a storage-area network (SAN) physically storing all files relating to a virtual machine over one or more partitions of hard disks of the SAN;
a first server at which a volume logically storing all the files relating to the virtual machine is mounted and at which the virtual machine is hosted;
a second server to which the virtual machine is to be migrated;
a first agent running on the first server to dismount the volume; and,
a second agent running on the second server to mount the volume at the second server,
wherein the virtual machine is migrated from the first server to the second server without copying all the files relating to the virtual machine from the first server to the second server, by:
the virtual machine being turned off at the first server, and after the virtual machine being turned off at the first server, a volume on the SAN and on which all the files relating to the virtual machine are stored being dismounted at the first server, such that upon dismounting, the volume is no longer accessible at the first server, and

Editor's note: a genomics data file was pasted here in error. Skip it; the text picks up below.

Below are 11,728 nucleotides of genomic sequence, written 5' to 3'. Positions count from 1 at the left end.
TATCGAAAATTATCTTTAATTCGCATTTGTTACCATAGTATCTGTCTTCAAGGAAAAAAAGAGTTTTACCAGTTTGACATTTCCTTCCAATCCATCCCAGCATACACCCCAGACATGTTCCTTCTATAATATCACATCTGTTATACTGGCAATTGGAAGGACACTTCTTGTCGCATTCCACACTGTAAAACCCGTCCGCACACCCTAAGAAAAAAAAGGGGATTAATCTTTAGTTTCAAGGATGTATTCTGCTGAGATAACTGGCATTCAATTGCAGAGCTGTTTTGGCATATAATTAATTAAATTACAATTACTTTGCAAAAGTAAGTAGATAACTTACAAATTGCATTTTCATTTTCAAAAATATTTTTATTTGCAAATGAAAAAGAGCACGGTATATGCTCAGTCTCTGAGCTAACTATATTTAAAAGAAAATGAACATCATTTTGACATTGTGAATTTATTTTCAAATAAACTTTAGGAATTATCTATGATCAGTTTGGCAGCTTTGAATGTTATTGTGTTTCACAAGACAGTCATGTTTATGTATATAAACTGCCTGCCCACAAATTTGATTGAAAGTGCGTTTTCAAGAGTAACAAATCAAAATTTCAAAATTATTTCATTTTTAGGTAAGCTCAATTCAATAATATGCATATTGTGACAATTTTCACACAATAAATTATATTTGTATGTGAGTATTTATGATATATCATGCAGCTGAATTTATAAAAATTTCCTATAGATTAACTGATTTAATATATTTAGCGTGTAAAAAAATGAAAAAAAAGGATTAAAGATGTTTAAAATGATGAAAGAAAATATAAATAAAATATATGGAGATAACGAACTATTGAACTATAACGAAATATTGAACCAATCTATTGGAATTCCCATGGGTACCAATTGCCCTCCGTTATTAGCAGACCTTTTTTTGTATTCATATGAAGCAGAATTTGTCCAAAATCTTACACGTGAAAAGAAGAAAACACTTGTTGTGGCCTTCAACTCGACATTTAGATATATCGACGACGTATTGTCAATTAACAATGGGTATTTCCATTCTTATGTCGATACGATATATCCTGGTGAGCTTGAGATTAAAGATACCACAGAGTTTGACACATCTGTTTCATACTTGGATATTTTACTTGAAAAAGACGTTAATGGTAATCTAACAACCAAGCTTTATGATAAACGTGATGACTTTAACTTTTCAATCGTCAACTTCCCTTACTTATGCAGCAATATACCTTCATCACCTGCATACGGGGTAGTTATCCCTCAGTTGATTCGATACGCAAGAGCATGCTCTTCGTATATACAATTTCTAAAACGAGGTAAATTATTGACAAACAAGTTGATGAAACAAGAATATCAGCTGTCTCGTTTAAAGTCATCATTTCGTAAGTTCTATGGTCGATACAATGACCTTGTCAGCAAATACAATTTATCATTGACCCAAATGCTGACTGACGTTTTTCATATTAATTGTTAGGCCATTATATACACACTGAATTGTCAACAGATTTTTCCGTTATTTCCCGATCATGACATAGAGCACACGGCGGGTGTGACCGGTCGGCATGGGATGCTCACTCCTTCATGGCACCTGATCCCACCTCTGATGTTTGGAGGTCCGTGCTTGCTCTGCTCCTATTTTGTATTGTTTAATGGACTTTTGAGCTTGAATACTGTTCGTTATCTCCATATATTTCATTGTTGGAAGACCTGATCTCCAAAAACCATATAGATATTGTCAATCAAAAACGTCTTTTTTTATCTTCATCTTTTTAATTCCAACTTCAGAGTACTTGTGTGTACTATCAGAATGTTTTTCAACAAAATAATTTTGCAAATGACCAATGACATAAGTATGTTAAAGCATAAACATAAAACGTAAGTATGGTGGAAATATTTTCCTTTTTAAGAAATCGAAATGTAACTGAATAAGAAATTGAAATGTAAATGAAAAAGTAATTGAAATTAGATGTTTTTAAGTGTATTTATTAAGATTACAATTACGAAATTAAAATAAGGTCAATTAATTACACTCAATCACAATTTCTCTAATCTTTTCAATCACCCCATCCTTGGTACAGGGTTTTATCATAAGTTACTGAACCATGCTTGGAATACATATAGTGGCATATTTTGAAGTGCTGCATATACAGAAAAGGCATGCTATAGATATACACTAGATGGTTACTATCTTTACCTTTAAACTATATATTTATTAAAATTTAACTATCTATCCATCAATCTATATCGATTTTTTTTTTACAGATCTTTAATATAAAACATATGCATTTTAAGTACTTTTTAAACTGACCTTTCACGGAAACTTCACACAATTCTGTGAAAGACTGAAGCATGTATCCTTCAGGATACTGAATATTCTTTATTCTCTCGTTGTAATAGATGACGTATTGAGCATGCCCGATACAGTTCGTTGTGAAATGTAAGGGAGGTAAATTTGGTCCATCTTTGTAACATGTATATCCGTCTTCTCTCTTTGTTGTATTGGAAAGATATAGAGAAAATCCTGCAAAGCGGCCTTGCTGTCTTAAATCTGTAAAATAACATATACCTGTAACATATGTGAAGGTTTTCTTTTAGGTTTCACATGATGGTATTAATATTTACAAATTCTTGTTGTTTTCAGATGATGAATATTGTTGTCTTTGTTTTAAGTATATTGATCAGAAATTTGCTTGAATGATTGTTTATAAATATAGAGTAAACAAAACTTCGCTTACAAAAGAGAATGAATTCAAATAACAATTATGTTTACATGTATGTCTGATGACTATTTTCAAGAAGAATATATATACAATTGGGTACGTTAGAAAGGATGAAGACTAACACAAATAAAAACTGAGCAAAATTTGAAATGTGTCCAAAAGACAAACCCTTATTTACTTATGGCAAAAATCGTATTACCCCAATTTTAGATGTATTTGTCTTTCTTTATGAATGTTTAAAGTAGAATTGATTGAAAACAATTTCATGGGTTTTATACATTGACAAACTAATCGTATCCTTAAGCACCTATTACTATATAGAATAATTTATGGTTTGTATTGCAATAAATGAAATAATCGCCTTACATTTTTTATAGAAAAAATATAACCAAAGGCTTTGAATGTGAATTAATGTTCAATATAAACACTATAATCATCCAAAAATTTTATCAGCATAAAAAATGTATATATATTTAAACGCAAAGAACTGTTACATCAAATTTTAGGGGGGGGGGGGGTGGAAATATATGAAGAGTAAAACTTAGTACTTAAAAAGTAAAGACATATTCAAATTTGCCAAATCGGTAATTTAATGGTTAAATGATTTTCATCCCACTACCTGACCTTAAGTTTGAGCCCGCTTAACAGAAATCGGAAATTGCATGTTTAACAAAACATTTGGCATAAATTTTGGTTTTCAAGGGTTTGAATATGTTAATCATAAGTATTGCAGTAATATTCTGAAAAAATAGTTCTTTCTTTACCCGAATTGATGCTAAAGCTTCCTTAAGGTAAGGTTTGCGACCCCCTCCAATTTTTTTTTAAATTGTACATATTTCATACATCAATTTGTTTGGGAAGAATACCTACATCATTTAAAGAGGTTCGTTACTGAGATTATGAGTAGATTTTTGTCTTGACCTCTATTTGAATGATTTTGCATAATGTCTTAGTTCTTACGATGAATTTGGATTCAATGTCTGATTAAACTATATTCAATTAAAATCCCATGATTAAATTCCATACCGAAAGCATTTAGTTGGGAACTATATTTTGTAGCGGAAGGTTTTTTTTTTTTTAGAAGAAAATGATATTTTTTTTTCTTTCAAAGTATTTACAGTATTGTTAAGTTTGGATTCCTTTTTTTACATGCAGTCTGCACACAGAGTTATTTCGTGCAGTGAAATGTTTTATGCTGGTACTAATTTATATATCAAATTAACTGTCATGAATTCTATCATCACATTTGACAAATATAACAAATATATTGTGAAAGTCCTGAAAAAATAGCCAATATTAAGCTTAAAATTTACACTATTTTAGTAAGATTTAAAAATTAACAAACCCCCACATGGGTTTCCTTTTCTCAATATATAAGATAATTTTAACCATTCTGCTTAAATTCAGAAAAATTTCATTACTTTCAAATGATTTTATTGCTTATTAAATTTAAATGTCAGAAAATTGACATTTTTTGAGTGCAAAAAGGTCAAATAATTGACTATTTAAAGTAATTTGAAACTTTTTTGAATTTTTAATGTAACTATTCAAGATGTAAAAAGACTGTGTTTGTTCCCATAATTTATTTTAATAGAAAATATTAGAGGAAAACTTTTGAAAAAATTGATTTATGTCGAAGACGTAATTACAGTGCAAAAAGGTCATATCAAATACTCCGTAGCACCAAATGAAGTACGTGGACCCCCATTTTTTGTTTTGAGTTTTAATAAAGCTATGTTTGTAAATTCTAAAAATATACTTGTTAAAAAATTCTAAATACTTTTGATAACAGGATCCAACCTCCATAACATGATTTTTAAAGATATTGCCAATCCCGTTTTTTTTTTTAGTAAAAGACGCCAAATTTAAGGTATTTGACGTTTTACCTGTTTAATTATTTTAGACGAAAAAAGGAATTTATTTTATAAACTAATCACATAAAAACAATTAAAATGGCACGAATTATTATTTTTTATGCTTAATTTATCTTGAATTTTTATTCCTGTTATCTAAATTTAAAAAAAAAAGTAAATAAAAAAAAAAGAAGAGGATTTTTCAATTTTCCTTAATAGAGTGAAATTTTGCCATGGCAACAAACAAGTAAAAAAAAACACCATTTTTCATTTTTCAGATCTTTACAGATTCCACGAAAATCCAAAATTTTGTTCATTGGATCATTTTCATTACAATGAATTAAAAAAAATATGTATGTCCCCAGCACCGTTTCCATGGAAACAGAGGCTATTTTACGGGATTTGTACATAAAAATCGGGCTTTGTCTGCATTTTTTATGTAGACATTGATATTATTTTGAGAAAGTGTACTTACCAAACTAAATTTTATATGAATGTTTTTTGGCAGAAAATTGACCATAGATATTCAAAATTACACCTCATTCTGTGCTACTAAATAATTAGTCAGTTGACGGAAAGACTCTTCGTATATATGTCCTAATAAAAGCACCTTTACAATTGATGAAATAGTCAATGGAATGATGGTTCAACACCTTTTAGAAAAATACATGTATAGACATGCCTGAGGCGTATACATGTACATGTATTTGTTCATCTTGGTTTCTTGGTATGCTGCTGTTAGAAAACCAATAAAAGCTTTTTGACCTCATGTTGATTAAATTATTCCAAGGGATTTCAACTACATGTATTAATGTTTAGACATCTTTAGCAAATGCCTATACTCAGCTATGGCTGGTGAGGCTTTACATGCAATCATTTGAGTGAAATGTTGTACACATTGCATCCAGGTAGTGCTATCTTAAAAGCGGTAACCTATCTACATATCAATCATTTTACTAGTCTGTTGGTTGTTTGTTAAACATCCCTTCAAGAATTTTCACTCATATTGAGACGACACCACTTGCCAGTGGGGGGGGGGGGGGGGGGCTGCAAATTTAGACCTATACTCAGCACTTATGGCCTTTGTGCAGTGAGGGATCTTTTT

after the volume has been dismounted at the first server, the volume being mounted at the second server, and after the volume has been mounted at the second server, the virtual machine turned on at the second server,
wherein the first agent is further to delineate a server-neutral identification of the volume prior to dismounting the volume, and to transmit the identification of the volume to the second agent.
10. The system of claim 9, wherein the first agent is further to turn off the virtual machine and unregister the virtual machine from the first server prior to dismounting the volume.
11. The system of claim 9, wherein the second agent is further to register the virtual machine at the second server, such that the virtual machine is hosted at the second server, and to turn on the virtual machine, after mounting the volume.
12. The system of claim 9, further comprising a third server hosting a virtual machine manager,
wherein the first agent is to transmit the identification of the volume to the second agent via the virtual machine manager,